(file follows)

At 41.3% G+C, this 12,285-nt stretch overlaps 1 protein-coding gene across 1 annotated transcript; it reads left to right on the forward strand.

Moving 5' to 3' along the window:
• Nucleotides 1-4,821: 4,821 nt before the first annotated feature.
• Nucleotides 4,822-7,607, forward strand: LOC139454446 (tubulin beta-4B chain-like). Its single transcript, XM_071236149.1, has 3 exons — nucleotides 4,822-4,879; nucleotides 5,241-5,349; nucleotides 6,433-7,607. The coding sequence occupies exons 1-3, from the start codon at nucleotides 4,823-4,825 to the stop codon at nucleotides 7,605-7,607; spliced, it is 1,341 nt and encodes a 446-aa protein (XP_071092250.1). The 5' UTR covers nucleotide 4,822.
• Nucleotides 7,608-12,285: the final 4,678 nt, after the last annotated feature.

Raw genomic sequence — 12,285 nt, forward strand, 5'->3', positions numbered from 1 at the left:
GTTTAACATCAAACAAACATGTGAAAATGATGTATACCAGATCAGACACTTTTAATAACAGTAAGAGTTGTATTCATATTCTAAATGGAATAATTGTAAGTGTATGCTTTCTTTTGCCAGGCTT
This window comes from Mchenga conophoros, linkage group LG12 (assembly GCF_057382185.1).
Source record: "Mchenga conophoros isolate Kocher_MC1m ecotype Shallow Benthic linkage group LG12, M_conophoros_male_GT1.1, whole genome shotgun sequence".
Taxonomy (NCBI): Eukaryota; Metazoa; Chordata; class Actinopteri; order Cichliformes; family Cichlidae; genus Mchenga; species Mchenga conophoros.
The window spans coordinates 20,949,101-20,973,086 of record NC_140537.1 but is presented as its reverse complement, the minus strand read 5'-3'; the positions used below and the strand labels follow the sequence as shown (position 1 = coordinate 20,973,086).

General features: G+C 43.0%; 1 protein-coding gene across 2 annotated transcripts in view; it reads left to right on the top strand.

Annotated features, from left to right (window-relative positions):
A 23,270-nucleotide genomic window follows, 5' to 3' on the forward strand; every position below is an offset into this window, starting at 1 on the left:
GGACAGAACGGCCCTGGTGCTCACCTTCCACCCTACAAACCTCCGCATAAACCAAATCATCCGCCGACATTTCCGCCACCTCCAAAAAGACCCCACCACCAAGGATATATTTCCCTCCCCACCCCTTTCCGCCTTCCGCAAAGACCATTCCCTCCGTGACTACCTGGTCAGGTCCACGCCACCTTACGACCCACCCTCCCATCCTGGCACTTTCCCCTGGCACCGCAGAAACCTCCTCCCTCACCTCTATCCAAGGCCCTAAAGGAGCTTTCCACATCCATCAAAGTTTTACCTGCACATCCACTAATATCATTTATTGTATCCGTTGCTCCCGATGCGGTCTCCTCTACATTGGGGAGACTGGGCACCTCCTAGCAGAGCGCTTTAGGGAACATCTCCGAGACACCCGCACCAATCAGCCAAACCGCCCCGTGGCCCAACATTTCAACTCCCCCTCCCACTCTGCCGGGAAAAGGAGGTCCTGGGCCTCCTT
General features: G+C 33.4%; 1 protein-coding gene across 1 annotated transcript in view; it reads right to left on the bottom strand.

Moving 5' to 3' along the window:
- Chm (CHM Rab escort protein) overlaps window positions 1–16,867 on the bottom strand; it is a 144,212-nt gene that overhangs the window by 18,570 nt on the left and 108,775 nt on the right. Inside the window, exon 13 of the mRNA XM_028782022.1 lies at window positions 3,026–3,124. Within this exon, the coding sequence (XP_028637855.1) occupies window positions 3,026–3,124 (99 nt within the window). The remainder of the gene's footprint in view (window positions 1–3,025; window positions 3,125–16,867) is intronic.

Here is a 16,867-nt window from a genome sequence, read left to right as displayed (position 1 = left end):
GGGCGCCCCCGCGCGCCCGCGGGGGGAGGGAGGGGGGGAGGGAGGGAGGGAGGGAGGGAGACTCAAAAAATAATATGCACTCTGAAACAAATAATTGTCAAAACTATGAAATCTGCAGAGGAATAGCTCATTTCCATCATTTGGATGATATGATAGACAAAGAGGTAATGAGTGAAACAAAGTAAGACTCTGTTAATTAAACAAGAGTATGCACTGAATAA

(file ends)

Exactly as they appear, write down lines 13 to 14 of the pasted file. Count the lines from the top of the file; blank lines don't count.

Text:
Annotated features, from left to right (window-relative positions):
A 23,270-nucleotide genomic window follows, 5' to 3' on the forward strand; every position below is an offset into this window, starting at 1 on the left: